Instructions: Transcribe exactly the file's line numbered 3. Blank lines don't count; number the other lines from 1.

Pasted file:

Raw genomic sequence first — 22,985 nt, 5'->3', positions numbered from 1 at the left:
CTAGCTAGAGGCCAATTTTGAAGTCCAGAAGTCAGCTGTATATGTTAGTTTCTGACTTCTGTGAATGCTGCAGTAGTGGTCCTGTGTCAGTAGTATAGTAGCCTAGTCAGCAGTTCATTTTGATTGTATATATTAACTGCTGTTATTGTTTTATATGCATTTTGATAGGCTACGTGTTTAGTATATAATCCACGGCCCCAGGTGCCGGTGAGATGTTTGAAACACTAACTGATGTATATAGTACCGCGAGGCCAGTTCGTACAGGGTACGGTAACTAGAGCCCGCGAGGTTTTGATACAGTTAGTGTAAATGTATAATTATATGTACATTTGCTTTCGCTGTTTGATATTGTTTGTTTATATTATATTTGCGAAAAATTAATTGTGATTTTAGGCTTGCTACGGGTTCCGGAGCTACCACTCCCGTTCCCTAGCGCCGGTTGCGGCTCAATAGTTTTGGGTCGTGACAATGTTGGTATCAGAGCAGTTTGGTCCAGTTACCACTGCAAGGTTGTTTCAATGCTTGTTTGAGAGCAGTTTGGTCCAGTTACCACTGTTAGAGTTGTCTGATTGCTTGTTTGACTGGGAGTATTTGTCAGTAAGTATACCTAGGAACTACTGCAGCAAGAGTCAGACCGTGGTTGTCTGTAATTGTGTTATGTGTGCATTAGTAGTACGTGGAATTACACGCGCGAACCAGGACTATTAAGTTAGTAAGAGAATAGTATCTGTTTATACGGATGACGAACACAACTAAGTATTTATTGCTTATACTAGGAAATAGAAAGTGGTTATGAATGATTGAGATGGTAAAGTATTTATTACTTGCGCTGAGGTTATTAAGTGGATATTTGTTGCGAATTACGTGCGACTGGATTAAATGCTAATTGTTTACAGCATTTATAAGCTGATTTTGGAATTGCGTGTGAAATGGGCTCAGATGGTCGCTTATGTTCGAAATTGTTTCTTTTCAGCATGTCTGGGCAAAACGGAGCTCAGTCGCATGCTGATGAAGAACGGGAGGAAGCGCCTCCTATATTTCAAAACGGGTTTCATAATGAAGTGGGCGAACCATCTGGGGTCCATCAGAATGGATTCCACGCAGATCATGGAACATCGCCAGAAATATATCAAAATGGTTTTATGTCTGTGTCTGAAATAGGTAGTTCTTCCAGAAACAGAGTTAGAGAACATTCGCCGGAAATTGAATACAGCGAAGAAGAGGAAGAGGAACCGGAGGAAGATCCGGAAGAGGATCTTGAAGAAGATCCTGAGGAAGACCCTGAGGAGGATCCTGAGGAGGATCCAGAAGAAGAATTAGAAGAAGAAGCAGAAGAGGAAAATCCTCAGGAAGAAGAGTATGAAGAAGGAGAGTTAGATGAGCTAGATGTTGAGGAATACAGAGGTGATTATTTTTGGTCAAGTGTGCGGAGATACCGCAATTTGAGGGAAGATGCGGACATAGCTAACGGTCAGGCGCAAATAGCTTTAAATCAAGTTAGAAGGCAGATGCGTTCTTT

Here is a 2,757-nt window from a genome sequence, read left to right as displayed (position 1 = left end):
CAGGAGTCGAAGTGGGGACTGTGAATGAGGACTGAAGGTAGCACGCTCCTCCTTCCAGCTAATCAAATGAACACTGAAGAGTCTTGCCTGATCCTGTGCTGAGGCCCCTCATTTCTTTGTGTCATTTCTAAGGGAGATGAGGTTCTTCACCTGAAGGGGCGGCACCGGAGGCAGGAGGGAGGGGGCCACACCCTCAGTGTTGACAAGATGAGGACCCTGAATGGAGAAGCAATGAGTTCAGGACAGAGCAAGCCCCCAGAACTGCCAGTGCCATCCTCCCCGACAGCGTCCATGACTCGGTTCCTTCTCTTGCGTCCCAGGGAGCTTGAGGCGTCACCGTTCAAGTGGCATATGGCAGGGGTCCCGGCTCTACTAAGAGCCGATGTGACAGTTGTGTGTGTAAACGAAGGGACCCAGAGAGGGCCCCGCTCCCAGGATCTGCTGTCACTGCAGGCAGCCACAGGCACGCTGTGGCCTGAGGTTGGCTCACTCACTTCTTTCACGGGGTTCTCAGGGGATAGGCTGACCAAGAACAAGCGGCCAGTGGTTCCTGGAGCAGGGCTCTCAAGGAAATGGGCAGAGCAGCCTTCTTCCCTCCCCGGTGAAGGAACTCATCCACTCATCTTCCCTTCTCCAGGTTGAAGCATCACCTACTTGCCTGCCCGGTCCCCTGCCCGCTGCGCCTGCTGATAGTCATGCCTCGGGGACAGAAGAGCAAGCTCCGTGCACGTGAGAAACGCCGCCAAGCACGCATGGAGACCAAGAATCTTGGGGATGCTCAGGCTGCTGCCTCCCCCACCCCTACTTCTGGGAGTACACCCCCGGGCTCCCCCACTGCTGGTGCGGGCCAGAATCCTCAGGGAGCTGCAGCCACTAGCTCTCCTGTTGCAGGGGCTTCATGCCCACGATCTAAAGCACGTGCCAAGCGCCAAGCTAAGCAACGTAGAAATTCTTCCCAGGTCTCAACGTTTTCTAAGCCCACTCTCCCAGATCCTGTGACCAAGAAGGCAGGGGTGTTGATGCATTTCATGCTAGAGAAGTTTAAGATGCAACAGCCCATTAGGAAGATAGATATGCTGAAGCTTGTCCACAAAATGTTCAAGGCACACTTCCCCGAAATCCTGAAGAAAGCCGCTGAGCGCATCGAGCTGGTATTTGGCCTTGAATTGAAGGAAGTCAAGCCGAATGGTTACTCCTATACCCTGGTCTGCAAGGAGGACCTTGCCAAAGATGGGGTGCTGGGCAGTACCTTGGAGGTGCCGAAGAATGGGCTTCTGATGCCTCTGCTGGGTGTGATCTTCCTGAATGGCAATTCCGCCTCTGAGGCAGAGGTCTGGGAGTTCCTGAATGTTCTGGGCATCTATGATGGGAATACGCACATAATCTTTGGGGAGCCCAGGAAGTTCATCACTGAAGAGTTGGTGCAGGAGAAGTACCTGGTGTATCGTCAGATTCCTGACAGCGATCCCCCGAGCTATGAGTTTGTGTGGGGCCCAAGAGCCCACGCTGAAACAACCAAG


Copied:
Here is a 2,757-nt window from a genome sequence, read left to right as displayed (position 1 = left end):